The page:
Bardin B. S.
On Nonlinear Motions of Hamiltonian System in Case of Fourth Order Resonance
Abstract
We deal with an autonomous Hamiltonian system with two degrees of freedom. We assume that the Hamiltonian function is analytic in a neighborhood of the phase space origin, which is an equilibrium point. We consider the case when two imaginary eigenvalues of the matrix of the linearized system are in the ratio 3:1. We study nonlinear conditionally periodic motions of the system in the vicinity of the equilibrium point. Omitting the terms of order higher then five in the normalized Hamiltonian we analyze the socalled truncated system in detail. We show that its general solution can be given in terms of elliptic integrals and elliptic functions. The motions of truncated system are either periodic, or asymptotic to a periodic one, or conditionally periodic. By using the KAM theory methods we show that most of the conditionally periodic trajectories of the truncated systems persist also in the full system. Moreover, the trajectories that are not conditionally periodic in the full system belong to a subset of exponentially small measure. The results of the study are applied for the analysis of nonlinear motions of a symmetric satellite in a neighborhood of its cylindric precession.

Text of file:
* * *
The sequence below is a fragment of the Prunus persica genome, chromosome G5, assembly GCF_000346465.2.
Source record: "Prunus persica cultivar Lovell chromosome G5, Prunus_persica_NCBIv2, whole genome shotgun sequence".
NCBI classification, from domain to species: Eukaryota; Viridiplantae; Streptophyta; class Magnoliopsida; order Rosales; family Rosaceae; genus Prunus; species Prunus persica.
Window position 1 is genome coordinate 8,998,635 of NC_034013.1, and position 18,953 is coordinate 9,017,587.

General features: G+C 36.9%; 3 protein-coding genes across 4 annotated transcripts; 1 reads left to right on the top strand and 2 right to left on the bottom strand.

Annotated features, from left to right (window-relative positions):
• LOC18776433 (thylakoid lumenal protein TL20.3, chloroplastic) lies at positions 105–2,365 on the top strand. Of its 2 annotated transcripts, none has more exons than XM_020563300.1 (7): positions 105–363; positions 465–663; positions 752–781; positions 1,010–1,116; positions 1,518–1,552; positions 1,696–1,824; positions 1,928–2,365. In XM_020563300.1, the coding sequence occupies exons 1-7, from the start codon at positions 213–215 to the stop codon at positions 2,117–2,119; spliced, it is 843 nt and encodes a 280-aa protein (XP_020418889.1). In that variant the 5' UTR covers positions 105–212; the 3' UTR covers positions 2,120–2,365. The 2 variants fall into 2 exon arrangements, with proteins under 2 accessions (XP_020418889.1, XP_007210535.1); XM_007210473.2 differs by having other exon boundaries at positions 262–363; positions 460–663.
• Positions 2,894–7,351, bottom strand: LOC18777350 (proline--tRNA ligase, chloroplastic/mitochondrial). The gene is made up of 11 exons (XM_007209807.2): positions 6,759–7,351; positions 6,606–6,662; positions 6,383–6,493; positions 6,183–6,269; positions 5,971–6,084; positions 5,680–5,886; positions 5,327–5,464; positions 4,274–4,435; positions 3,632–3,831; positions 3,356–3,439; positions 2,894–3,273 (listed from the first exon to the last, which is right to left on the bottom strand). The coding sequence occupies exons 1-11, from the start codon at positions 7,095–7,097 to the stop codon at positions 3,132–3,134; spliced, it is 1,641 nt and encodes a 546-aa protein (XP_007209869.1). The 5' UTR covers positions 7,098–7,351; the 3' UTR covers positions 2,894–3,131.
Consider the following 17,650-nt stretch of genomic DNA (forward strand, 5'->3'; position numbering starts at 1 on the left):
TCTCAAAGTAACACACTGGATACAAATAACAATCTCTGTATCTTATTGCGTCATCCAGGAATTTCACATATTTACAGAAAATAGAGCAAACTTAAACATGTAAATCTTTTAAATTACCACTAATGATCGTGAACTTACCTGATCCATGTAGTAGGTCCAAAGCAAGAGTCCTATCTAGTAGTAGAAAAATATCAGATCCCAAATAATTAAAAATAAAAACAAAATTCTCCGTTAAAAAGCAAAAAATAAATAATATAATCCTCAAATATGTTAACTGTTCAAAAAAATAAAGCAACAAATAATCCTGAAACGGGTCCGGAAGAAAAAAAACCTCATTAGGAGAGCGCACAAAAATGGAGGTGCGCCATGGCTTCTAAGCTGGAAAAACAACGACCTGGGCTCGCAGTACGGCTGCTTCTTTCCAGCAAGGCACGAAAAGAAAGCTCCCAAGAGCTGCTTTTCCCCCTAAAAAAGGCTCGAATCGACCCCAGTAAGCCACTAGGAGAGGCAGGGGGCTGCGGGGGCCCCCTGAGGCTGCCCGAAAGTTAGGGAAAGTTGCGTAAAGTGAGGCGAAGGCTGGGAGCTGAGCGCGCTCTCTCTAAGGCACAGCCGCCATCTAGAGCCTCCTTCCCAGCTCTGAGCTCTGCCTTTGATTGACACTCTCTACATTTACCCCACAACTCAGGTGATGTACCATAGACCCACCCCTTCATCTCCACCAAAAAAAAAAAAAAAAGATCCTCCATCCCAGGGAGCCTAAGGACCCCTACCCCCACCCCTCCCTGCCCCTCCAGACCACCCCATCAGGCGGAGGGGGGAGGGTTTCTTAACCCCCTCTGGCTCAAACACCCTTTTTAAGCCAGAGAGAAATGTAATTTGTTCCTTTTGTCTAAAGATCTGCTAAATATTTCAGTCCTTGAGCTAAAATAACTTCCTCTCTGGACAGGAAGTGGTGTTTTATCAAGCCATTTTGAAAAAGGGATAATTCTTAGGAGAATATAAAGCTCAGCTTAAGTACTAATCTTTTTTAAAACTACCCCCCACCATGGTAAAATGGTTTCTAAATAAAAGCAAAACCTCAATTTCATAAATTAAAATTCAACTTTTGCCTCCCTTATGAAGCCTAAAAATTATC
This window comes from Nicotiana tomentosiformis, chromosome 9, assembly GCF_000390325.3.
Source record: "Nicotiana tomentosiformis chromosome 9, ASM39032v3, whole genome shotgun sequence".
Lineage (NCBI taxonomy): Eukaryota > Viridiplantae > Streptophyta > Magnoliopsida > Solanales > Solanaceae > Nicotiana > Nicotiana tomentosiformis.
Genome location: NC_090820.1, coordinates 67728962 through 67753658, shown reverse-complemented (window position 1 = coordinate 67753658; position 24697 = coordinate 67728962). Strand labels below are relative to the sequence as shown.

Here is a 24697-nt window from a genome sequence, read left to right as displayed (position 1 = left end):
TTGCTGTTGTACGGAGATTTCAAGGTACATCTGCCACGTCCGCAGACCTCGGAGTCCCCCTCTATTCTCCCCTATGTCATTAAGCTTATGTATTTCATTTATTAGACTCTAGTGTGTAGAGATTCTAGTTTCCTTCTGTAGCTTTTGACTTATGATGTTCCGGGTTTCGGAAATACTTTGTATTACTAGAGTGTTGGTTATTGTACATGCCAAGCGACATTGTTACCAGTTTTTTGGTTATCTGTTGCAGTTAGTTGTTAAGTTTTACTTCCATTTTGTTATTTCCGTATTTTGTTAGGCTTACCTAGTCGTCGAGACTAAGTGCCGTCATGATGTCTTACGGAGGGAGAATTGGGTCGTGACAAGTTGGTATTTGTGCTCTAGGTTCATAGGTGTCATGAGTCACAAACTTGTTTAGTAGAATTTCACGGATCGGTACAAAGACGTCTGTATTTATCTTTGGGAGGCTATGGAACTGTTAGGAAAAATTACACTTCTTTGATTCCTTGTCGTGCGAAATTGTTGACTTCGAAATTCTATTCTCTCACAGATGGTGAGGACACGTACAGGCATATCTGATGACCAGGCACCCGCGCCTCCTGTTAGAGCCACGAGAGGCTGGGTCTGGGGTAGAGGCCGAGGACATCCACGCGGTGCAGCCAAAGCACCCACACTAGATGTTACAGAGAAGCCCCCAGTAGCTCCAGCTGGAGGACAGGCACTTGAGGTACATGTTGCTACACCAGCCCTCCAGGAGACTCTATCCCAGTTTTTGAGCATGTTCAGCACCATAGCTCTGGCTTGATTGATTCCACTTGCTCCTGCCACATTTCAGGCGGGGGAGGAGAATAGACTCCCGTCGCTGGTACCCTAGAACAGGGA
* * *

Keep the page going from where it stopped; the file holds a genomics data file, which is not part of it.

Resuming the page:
Chaplygin S. A.
On a Pulsating Cylindrical Vortex
Abstract
This text presents an English translation of the significant paper [5] on vortex dynamics published by outstanding Russian scientist S.A. Chaplygin (18691942), which seem to have escaped the attention of later investigators in this field. Chaplygin's solution includes that of an elliptical patch of uniform vorticity in an exterior field of pure shear. Although it was published more than a century ago, in our opinion it is still interesting and valuable.